You may say, well, I can still have a publicly voted roadmap, but I don’t have to follow the user suggestions. But then you’re simply creating unnecessary disconnects between you and your customers. If so many users have suggested you should build a faster horse, but you are obviously not doing it, then clearly you are not listening to your customers. “What’s the point of having us publicly suggesting and voting on features if you don’t plan to implement them??” Get ready for writing email campaigns with much apologizing and explaining involved. Why not save the distraction and energy wasted for everyone?

It sets misleading metrics

“The customer is always right” is an easy cop-out. It’s the false safety blanket that the innovator/creator crawls under when we are not feeling courageous enough to stick to the unique perspective our product offers. Your job as the creator is to bring value-added where your customers didn’t realize value existed. If you’re building a product merely following what you are told by your users, you are shunning your duty as the product maker, all the while believing you are simply being customer-oriented.

It’s tempting to try to measure the effectiveness of your work by how quickly you implemented suggestions laid out in your public voting board. Because the metric is tangible and easily trackable. But just because a metric is easy to track doesn’t mean it should be the focus, just like you shouldn’t be looking for your keys only where the light is. Of course theoretically we all know that. But in reality most of us would find it hard to look elsewhere, when it’s so easy to just keep searching under the streetlight.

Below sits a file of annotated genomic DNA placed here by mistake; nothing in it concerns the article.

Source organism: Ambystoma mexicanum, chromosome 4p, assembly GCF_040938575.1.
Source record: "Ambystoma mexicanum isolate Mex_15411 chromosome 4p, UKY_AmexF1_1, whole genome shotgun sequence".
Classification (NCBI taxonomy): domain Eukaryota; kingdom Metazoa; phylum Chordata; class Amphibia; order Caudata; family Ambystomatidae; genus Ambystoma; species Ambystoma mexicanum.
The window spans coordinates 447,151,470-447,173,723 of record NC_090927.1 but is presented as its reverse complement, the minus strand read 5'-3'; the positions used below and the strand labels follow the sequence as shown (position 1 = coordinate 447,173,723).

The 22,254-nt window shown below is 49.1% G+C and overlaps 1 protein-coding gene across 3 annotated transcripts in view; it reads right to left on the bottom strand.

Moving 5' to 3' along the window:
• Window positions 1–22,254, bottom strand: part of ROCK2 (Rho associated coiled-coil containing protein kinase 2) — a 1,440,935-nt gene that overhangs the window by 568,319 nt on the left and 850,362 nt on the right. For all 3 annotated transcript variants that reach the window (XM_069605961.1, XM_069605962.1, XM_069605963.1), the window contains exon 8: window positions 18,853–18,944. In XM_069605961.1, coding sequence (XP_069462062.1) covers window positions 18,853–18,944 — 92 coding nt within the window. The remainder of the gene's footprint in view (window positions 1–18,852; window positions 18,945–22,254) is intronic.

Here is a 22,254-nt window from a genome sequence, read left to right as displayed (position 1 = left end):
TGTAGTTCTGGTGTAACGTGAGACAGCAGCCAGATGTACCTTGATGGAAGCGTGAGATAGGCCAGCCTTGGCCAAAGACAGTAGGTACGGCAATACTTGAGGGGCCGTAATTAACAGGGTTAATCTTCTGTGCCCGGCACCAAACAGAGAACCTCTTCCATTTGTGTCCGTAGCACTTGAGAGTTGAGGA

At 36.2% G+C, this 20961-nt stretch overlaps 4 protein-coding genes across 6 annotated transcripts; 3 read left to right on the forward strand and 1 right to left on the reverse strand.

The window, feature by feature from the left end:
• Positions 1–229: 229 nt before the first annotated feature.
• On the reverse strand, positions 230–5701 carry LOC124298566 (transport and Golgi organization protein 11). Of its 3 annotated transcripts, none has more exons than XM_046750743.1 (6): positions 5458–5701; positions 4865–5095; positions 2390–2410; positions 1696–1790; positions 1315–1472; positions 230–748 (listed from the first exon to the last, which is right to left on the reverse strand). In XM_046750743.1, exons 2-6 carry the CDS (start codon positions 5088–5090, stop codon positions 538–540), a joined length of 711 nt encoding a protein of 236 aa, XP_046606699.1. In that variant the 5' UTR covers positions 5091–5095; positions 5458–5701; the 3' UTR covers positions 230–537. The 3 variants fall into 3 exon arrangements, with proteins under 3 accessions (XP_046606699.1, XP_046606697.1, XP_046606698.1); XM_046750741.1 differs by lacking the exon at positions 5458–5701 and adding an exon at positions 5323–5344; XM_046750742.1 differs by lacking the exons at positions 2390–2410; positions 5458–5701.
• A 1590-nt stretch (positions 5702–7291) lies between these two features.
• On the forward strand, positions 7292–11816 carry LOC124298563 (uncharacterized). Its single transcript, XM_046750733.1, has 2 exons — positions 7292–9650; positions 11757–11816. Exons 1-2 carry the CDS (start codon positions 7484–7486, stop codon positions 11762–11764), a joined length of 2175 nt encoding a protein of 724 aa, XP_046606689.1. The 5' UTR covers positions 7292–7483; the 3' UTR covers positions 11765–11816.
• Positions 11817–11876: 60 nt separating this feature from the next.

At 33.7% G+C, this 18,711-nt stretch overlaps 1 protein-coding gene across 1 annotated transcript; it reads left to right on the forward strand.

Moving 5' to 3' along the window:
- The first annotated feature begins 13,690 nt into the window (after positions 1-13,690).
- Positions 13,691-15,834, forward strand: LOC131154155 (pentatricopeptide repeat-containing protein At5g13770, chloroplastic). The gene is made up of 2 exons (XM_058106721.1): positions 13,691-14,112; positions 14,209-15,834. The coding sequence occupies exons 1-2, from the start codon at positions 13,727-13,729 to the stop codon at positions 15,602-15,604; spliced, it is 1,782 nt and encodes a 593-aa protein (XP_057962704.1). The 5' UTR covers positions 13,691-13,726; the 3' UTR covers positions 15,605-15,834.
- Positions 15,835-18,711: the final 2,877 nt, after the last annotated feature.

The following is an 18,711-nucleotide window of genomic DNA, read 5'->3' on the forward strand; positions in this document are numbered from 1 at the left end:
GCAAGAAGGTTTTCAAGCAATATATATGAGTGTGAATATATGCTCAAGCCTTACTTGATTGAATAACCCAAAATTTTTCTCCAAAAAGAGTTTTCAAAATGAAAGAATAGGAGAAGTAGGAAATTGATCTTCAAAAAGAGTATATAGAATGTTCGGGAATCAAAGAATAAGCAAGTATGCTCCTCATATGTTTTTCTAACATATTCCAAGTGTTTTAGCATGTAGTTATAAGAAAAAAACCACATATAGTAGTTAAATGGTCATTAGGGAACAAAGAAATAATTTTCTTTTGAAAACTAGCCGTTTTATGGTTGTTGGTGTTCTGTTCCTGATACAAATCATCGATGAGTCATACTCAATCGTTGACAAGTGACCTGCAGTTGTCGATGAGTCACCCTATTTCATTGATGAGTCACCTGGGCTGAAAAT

It puts the team under the wrong pressure

When you have a product roadmap in the open, it certainly creates the urgency to do more. But whether that urgency translates into meaningful productivity is a totally different question. Your team will be under more pressure to deliver– but only as far as the items on the roadmap are concerned. Here’s the thing though. The scope of tasks your team needs to work on likely go much beyond what users put on the roadmap, if you want to build a sustainable, scalable product. Every startup has technical debt. If your user base is growing and you prepare to grow in the future, a lot of often-thankless hours may need to be devoted to tasks that your users can’t see any immediate impact on the frontend. Unsexy projects such as restructuring your server architecture or moving databases are not going to earn you the Customer Care Award from users, and yet may be an absolute must if you want to continue serving them well.